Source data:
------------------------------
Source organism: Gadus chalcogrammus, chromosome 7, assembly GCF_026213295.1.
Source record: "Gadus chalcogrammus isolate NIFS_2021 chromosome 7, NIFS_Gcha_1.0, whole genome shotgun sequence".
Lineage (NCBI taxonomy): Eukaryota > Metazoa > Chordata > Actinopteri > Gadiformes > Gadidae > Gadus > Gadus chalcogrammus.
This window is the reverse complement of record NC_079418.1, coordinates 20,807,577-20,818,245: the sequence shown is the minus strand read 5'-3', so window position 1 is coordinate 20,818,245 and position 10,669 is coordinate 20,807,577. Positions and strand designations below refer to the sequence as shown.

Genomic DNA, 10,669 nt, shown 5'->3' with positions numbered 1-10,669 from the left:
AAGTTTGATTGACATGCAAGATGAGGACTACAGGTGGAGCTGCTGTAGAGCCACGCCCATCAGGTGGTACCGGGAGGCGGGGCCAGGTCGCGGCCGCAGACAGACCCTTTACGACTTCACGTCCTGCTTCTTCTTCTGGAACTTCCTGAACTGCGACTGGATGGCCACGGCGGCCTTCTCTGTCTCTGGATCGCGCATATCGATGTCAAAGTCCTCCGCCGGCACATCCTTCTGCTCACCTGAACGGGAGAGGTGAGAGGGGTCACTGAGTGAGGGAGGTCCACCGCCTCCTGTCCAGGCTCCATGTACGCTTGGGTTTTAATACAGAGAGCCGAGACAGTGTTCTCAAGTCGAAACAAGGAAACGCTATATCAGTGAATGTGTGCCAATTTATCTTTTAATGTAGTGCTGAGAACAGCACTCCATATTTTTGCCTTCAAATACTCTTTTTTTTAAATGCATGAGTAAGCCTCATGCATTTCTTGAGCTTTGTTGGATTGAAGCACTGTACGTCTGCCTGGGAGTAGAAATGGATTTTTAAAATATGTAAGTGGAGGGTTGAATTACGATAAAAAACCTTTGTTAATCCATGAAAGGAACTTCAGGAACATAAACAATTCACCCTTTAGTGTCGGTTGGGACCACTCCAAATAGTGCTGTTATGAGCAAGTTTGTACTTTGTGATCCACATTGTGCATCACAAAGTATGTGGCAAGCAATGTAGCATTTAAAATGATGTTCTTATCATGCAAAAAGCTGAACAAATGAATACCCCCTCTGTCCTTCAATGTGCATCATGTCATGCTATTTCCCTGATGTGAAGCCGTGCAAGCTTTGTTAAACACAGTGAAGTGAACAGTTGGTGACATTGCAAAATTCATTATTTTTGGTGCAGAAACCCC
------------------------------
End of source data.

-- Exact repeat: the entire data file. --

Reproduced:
Source organism: Gadus chalcogrammus, chromosome 7, assembly GCF_026213295.1.
Source record: "Gadus chalcogrammus isolate NIFS_2021 chromosome 7, NIFS_Gcha_1.0, whole genome shotgun sequence".
Lineage (NCBI taxonomy): Eukaryota > Metazoa > Chordata > Actinopteri > Gadiformes > Gadidae > Gadus > Gadus chalcogrammus.
This window is the reverse complement of record NC_079418.1, coordinates 20,807,577-20,818,245: the sequence shown is the minus strand read 5'-3', so window position 1 is coordinate 20,818,245 and position 10,669 is coordinate 20,807,577. Positions and strand designations below refer to the sequence as shown.

Genomic DNA, 10,669 nt, shown 5'->3' with positions numbered 1-10,669 from the left:
AAGTTTGATTGACATGCAAGATGAGGACTACAGGTGGAGCTGCTGTAGAGCCACGCCCATCAGGTGGTACCGGGAGGCGGGGCCAGGTCGCGGCCGCAGACAGACCCTTTACGACTTCACGTCCTGCTTCTTCTTCTGGAACTTCCTGAACTGCGACTGGATGGCCACGGCGGCCTTCTCTGTCTCTGGATCGCGCATATCGATGTCAAAGTCCTCCGCCGGCACATCCTTCTGCTCACCTGAACGGGAGAGGTGAGAGGGGTCACTGAGTGAGGGAGGTCCACCGCCTCCTGTCCAGGCTCCATGTACGCTTGGGTTTTAATACAGAGAGCCGAGACAGTGTTCTCAAGTCGAAACAAGGAAACGCTATATCAGTGAATGTGTGCCAATTTATCTTTTAATGTAGTGCTGAGAACAGCACTCCATATTTTTGCCTTCAAATACTCTTTTTTTTAAATGCATGAGTAAGCCTCATGCATTTCTTGAGCTTTGTTGGATTGAAGCACTGTACGTCTGCCTGGGAGTAGAAATGGATTTTTAAAATATGTAAGTGGAGGGTTGAATTACGATAAAAAACCTTTGTTAATCCATGAAAGGAACTTCAGGAACATAAACAATTCACCCTTTAGTGTCGGTTGGGACCACTCCAAATAGTGCTGTTATGAGCAAGTTTGTACTTTGTGATCCACATTGTGCATCACAAAGTATGTGGCAAGCAATGTAGCATTTAAAATGATGTTCTTATCATGCAAAAAGCTGAACAAATGAATACCCCCTCTGTCCTTCAATGTGCATCATGTCATGCTATTTCCCTGATGTGAAGCCGTGCAAGCTTTGTTAAACACAGTGAAGTGAACAGTTGGTGACATTGCAAAATTCATTATTTTTGGTGCAGAAACCCC